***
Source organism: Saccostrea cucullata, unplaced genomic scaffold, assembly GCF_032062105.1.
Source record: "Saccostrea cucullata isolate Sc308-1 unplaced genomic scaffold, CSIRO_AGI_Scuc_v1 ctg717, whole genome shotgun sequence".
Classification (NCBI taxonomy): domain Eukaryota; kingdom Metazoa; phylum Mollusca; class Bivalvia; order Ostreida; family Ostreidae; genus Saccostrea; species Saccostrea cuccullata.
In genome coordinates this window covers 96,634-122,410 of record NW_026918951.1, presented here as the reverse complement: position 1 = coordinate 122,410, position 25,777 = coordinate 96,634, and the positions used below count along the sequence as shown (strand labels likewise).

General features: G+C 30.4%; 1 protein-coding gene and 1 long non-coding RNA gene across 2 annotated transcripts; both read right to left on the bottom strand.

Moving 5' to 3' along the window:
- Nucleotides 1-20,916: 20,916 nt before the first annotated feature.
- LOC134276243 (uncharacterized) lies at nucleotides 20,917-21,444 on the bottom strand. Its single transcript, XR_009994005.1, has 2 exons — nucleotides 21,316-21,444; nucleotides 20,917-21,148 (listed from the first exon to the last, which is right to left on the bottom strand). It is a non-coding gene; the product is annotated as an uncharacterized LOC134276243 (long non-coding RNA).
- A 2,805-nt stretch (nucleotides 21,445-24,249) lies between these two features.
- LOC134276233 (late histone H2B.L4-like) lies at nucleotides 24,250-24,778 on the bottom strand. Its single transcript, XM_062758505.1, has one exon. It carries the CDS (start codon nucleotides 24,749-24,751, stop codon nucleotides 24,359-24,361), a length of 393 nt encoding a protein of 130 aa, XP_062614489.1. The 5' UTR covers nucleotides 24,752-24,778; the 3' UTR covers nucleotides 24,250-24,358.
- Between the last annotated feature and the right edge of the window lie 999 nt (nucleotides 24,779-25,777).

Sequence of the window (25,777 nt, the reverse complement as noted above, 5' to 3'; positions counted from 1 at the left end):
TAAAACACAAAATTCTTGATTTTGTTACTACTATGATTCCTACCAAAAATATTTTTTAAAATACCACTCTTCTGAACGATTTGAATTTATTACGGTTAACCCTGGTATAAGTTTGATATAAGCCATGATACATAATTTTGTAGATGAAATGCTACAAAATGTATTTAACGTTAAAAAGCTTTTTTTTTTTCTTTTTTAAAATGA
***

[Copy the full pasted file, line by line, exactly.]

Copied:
Source organism: Saccostrea cucullata, unplaced genomic scaffold, assembly GCF_032062105.1.
Source record: "Saccostrea cucullata isolate Sc308-1 unplaced genomic scaffold, CSIRO_AGI_Scuc_v1 ctg717, whole genome shotgun sequence".
Classification (NCBI taxonomy): domain Eukaryota; kingdom Metazoa; phylum Mollusca; class Bivalvia; order Ostreida; family Ostreidae; genus Saccostrea; species Saccostrea cuccullata.
In genome coordinates this window covers 96,634-122,410 of record NW_026918951.1, presented here as the reverse complement: position 1 = coordinate 122,410, position 25,777 = coordinate 96,634, and the positions used below count along the sequence as shown (strand labels likewise).

General features: G+C 30.4%; 1 protein-coding gene and 1 long non-coding RNA gene across 2 annotated transcripts; both read right to left on the bottom strand.

Moving 5' to 3' along the window:
- Nucleotides 1-20,916: 20,916 nt before the first annotated feature.
- LOC134276243 (uncharacterized) lies at nucleotides 20,917-21,444 on the bottom strand. Its single transcript, XR_009994005.1, has 2 exons — nucleotides 21,316-21,444; nucleotides 20,917-21,148 (listed from the first exon to the last, which is right to left on the bottom strand). It is a non-coding gene; the product is annotated as an uncharacterized LOC134276243 (long non-coding RNA).
- A 2,805-nt stretch (nucleotides 21,445-24,249) lies between these two features.
- LOC134276233 (late histone H2B.L4-like) lies at nucleotides 24,250-24,778 on the bottom strand. Its single transcript, XM_062758505.1, has one exon. It carries the CDS (start codon nucleotides 24,749-24,751, stop codon nucleotides 24,359-24,361), a length of 393 nt encoding a protein of 130 aa, XP_062614489.1. The 5' UTR covers nucleotides 24,752-24,778; the 3' UTR covers nucleotides 24,250-24,358.
- Between the last annotated feature and the right edge of the window lie 999 nt (nucleotides 24,779-25,777).

Sequence of the window (25,777 nt, the reverse complement as noted above, 5' to 3'; positions counted from 1 at the left end):
TAAAACACAAAATTCTTGATTTTGTTACTACTATGATTCCTACCAAAAATATTTTTTAAAATACCACTCTTCTGAACGATTTGAATTTATTACGGTTAACCCTGGTATAAGTTTGATATAAGCCATGATACATAATTTTGTAGATGAAATGCTACAAAATGTATTTAACGTTAAAAAGCTTTTTTTTTTTCTTTTTTAAAATGA